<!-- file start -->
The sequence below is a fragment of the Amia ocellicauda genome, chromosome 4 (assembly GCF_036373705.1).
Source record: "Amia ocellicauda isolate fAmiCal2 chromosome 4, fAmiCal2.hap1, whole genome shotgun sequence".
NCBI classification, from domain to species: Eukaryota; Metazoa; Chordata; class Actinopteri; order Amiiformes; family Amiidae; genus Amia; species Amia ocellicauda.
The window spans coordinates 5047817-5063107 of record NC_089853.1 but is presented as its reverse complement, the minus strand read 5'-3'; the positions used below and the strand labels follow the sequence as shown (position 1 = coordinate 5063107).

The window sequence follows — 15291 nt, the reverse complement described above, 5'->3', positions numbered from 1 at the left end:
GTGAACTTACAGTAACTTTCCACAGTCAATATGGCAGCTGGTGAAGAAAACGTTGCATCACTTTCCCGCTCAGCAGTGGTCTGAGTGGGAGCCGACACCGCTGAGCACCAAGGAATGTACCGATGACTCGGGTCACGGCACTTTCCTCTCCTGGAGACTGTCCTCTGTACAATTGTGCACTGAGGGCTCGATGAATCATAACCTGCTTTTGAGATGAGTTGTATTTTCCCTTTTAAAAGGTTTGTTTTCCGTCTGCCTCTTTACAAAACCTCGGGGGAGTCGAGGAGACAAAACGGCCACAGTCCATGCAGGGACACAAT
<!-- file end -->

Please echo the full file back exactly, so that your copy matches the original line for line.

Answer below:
The sequence below is a fragment of the Amia ocellicauda genome, chromosome 4 (assembly GCF_036373705.1).
Source record: "Amia ocellicauda isolate fAmiCal2 chromosome 4, fAmiCal2.hap1, whole genome shotgun sequence".
NCBI classification, from domain to species: Eukaryota; Metazoa; Chordata; class Actinopteri; order Amiiformes; family Amiidae; genus Amia; species Amia ocellicauda.
The window spans coordinates 5047817-5063107 of record NC_089853.1 but is presented as its reverse complement, the minus strand read 5'-3'; the positions used below and the strand labels follow the sequence as shown (position 1 = coordinate 5063107).

The window sequence follows — 15291 nt, the reverse complement described above, 5'->3', positions numbered from 1 at the left end:
GTGAACTTACAGTAACTTTCCACAGTCAATATGGCAGCTGGTGAAGAAAACGTTGCATCACTTTCCCGCTCAGCAGTGGTCTGAGTGGGAGCCGACACCGCTGAGCACCAAGGAATGTACCGATGACTCGGGTCACGGCACTTTCCTCTCCTGGAGACTGTCCTCTGTACAATTGTGCACTGAGGGCTCGATGAATCATAACCTGCTTTTGAGATGAGTTGTATTTTCCCTTTTAAAAGGTTTGTTTTCCGTCTGCCTCTTTACAAAACCTCGGGGGAGTCGAGGAGACAAAACGGCCACAGTCCATGCAGGGACACAAT